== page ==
Archive for the ‘Other cultures’ Category
Adapted for the stage by Patricia Cornelius from Morris Gleitzman’s best-selling novel, Boy Overboard depicts a deeply human side of the ‘asylum seekers’ issue by following the journey of Jamal and Bibi from Afghanistan to Australia.
Their dream is to play soccer for Australia in the next World Cup. Before they reach Australia though, they must face landmines, pirates, storms and assassins.
Based on real life events, this is a moving play about young people overcoming the confusion of war, politics and the search for a safe haven.
Two countries at war – Ethiopia and Eritrea. Alem’s father is Ethiopian and his mother is Eritrean. Caught in the middle, they are enemies of both sides. To celebrate Alem’s birthday his father takes him on holiday for a few days in London. He has never been out of Ethiopia before and is very excited. They have a great few days together until one morning when Alem wakes up in the Bed and Breakfast they are staying at to find the unthinkable. His father has left him.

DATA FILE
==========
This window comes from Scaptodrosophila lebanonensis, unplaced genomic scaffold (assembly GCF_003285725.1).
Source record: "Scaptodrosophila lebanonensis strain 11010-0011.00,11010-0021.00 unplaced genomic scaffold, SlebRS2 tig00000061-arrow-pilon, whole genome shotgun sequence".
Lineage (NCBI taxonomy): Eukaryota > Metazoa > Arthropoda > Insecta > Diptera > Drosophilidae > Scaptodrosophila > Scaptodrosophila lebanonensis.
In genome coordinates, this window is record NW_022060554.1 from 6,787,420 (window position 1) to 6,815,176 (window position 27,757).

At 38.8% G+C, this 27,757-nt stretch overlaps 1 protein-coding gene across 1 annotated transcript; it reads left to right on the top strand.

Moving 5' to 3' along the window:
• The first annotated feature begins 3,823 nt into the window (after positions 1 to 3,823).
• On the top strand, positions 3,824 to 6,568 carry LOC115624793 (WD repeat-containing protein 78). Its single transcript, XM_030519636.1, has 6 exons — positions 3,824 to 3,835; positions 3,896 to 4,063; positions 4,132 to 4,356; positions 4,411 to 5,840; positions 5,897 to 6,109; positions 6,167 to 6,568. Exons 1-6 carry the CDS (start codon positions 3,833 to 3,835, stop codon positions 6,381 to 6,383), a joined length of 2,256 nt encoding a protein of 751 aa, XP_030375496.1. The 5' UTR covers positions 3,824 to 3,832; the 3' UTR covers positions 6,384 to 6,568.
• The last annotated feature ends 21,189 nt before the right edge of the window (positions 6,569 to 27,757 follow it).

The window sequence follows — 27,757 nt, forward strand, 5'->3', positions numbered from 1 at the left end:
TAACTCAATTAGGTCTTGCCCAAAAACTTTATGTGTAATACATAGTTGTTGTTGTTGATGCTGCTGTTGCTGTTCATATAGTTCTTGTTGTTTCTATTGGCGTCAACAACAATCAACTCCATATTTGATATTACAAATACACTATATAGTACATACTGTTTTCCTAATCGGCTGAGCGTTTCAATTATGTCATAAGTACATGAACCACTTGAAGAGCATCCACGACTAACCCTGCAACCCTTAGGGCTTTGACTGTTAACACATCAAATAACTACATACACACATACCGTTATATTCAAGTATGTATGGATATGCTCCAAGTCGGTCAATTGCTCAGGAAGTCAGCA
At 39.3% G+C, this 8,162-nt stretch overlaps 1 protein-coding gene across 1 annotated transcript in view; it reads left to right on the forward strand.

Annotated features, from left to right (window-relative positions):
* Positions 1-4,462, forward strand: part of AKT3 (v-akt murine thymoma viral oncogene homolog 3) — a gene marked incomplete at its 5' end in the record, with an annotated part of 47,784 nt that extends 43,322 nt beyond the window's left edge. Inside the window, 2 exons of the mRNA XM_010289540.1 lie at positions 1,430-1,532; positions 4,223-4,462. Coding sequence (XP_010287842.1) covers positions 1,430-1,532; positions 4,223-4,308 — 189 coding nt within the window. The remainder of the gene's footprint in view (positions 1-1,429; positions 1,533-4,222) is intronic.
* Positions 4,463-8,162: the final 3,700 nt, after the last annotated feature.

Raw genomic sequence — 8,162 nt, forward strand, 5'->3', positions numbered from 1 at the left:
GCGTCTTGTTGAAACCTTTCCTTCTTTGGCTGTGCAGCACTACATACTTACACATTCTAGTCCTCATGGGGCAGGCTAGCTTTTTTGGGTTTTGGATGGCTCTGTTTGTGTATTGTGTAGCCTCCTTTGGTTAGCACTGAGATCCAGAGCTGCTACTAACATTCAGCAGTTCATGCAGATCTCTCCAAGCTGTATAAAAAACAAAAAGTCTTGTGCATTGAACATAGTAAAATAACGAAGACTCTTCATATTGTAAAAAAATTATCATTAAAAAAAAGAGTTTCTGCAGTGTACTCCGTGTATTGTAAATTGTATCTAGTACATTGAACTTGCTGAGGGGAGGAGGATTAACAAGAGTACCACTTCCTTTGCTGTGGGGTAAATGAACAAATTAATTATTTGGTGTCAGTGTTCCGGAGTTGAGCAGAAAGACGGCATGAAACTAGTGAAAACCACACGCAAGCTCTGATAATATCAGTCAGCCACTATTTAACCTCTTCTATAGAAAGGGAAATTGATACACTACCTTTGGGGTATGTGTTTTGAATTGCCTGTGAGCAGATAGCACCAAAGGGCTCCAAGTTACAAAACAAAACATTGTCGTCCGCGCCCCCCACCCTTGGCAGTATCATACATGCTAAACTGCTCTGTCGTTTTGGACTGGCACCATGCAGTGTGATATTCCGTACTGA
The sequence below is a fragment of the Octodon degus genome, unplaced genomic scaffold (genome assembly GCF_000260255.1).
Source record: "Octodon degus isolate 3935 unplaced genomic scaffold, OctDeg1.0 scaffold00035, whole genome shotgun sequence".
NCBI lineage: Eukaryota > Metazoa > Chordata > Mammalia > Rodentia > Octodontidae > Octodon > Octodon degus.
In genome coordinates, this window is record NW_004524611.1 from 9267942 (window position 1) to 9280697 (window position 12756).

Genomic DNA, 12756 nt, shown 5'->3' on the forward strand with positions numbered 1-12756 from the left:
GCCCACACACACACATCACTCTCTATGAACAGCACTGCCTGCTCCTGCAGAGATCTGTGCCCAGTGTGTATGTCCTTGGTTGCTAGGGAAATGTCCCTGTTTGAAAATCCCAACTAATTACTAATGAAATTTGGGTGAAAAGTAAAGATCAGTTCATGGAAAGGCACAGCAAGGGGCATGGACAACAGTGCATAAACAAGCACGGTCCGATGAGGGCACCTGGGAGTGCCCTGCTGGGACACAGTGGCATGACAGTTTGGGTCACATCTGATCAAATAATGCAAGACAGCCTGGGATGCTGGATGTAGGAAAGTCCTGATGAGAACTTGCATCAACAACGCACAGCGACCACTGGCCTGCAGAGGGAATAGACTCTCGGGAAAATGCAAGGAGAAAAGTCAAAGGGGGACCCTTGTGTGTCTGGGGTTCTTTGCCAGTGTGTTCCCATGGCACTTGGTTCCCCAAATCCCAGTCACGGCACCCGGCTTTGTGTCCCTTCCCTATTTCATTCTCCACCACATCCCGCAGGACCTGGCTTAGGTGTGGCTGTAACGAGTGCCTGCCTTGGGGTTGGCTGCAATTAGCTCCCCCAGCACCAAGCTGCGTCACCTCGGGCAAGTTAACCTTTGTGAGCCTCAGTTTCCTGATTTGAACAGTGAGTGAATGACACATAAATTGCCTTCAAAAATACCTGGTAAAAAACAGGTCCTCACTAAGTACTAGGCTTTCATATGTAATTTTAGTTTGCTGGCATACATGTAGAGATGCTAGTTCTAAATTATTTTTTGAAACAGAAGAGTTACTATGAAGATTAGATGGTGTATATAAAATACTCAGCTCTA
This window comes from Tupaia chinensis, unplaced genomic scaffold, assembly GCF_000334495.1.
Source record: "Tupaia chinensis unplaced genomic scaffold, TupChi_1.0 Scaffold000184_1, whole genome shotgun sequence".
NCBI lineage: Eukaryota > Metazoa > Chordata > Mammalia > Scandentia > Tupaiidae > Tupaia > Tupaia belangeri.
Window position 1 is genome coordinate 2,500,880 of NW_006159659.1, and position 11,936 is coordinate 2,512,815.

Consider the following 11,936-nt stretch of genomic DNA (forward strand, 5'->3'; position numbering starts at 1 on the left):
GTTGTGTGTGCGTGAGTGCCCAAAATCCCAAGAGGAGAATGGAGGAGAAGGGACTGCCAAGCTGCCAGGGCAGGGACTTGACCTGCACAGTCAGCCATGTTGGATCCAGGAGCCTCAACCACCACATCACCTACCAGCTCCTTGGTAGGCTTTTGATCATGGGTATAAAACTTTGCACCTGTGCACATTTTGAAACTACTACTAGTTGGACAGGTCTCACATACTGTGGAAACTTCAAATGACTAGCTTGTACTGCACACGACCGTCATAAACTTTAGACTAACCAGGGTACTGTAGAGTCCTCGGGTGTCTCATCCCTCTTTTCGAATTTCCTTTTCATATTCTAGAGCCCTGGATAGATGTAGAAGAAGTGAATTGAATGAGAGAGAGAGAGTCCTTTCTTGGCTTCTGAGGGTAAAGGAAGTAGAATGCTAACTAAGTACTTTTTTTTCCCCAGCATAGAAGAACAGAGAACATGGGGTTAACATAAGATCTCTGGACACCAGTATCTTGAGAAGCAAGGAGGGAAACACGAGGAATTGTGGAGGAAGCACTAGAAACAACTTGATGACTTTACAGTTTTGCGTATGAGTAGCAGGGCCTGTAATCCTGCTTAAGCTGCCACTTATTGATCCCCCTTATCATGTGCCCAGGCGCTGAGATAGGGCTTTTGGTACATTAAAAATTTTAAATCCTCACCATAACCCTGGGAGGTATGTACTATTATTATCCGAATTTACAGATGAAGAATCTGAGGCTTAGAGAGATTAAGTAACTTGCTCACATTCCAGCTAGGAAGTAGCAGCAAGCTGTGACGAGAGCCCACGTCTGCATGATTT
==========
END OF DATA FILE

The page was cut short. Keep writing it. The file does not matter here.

It is only when the owner of the bed and breakfast hands him a letter that Alem is given an explanation. Alem’s father admits that because of the political problems in Ethiopia both he and Alem’s mother felt Alem would be safer in London – even though it is breaking their hearts to do this.
Alem is now on his own, in the hands of the social services and the Refugee Council. He lives from letter to letter, waiting to hear from his father, and in particular about his mother, who has now gone missing.
When the Taliban took control of the Swat Valley in Pakistan, one girl spoke out. Malala Yousafzai refused to be silenced and fought for her right to an education.
On Tuesday, October 9, 2012, when she was fifteen, she almost paid the ultimate price. She was shot in the head at point-blank range while riding the bus home from school, and few expected her to survive.
Instead, Malala’s miraculous recovery has taken her on an extraordinary journey from a remote valley in northern Pakistan to the halls of the United Nations in New York. At sixteen, she has become a global symbol of peaceful protest and the youngest nominee ever for the Nobel Peace Prize.